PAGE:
Don’t cave to Boehner,” pleaded Martin. Then after the White House rescheduled the date. Granderson lamented Obamas failure to respond to a diss to the presidency, as if the primary responsibility of the President of the United States is to avoid being punked. Then Martin lamented further, claiming that the president’s biggest problem is that no one fears him.

I beg to differ.

The primary responsibility of the president is not to show people he’s in charge. His job is to lead people as effectively and prudently as possible. It’s not that he “needs a spine transplant,” and is therefore incapable of standing up for himself. It’s that when it came to this particular issue at this particular time, he chose a more expedient path of action.

He doesn’t need to show people who’s boss, because he’s already the boss. Posturing is what one does when they’re auditioning for the role campaigning for the job. But as the POTUS, Obama must be the boss. He has a very complex and subjective set of priorities to address and keep in balance at all times. It shouldn’t be a surprise that saving face wouldn’t be the highest thing on his list. 

The Uniqueness of Meekness 

Consider the example of the Christ Jesus to whom Obama has publicly, repeatedly declared his fidelity.

Jesus often gets a bad rap in our popular culture for being weak and effeminate (which is one of the reasons why preacher Mark Driscoll is so popular, but that’s for another column). If you read your Bible, though, you’ll see that nothing could be further from the truth. Jesus was constantly challenging and confounding both the religious and political establishment. When he felt like street vendors were making a mockery of the faith, he destroyed their operation. There was a reason why they eventually conspired to kill him.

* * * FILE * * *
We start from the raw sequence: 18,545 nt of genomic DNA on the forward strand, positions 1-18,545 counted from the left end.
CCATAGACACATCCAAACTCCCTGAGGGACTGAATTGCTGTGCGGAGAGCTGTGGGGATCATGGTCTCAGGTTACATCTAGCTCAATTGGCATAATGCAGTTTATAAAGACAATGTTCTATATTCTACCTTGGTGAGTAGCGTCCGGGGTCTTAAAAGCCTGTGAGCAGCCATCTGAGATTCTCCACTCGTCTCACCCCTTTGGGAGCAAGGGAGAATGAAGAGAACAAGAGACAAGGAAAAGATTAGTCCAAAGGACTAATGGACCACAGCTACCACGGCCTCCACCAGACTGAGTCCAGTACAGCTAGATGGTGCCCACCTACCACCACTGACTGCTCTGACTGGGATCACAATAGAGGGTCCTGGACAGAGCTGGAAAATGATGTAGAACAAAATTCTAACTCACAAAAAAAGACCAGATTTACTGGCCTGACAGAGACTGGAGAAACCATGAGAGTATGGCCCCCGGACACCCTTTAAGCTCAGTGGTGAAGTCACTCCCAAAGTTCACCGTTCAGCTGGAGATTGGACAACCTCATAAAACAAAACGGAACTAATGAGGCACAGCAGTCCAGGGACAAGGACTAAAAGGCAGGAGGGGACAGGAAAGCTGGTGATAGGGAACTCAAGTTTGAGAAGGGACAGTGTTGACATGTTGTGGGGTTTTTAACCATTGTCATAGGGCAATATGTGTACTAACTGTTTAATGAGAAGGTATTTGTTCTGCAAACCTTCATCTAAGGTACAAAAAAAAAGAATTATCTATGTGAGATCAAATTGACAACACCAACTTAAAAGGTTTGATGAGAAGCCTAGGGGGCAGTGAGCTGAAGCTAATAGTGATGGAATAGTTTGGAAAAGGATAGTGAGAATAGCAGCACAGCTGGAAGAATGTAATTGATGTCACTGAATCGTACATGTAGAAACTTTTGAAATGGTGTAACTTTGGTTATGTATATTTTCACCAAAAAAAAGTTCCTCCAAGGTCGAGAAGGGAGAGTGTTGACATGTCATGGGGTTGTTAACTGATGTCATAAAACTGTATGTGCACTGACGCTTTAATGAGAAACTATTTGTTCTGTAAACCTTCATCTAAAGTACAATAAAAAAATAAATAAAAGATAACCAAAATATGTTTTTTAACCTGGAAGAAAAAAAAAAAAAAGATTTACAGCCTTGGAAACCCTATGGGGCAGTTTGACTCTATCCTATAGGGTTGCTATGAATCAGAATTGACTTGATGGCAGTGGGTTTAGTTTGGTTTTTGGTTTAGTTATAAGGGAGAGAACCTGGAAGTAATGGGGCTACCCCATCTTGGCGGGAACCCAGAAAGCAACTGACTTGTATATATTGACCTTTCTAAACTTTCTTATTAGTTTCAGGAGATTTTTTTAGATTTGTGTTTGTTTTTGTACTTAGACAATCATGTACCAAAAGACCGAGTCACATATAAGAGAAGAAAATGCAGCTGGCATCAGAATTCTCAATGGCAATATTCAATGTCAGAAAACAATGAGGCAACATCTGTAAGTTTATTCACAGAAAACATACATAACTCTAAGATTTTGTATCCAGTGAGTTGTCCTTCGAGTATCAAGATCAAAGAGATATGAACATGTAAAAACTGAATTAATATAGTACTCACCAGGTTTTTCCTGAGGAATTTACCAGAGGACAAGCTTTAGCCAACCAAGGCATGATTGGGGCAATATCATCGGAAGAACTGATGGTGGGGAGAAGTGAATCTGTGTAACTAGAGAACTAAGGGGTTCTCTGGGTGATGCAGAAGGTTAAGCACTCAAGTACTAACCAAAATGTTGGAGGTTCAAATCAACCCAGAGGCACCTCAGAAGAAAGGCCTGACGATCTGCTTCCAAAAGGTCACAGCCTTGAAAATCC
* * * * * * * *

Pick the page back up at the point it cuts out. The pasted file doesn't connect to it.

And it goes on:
However, Jesus was not the revolutionary that his followers expected. He never made a play for political office. At the point where his followers thought they were on the brink of an armed revolution, Jesus rebuked one of them for resorting to violence. And then he acquiesced to his accusers, knowing full well the result would be a sham of a trial followed by a brutal crucifixion.

If I would’ve been one of Jesus’ disciples during this time, I’m sure the sense of frustration and disappointment in the air would’ve been absolutely palpable.

Why is he letting them DO THIS?!?!

Jesus was not happy about the events that had transpired. A bit earlier, He prayed to the Father for another way out. But in the end, He chose to be obedient, knowing that there was a larger objective that He was given to fulfill, one that required enduring the cross and all of its horrors.

Believing what Christians do about the resurrection, it’s hard to argue with the result.

When Jesus said “blessed are the meek,” in the Sermon on the Mount, the Greek word he used that we translate today as “meek” is one that referred to a sense of a great strength under useful control. It’s like a fierce fire that could warm a great castle, but that could just as easily be reduced to a pilot light. Or like a wild stallion capable of galloping 100 miles an hour, lightly sauntering under the master’s control.

Meekness is anything but weakness.

Strength Under Control

Meekness is keeping your cool because losing it could jeopardize the prize ever set before you.

It’s the difference between I’m-doing-this-because-I-can and I’m-doing-this-because-I-should.

In my opinion, this is the kind of strength under control where President Obama excels. Sure, it was disrespectful for Boehner and House Republicans to respond the way they did. And sure, Obama probably felt more than little vindictive about it. But Obama has a larger set of priorities in mind, among them being re-election in 2012. And acting out of a desire to be vindicated is something that might win the battle but lose the war.

So no, he’s not Jesus. And no, he’s not infallible.

But if you’re a Christian, and you think Obama is weak just because he chose not to flex his muscles over a scheduling conflict, then either you don’t read your Bible, or you haven’t been paying attention.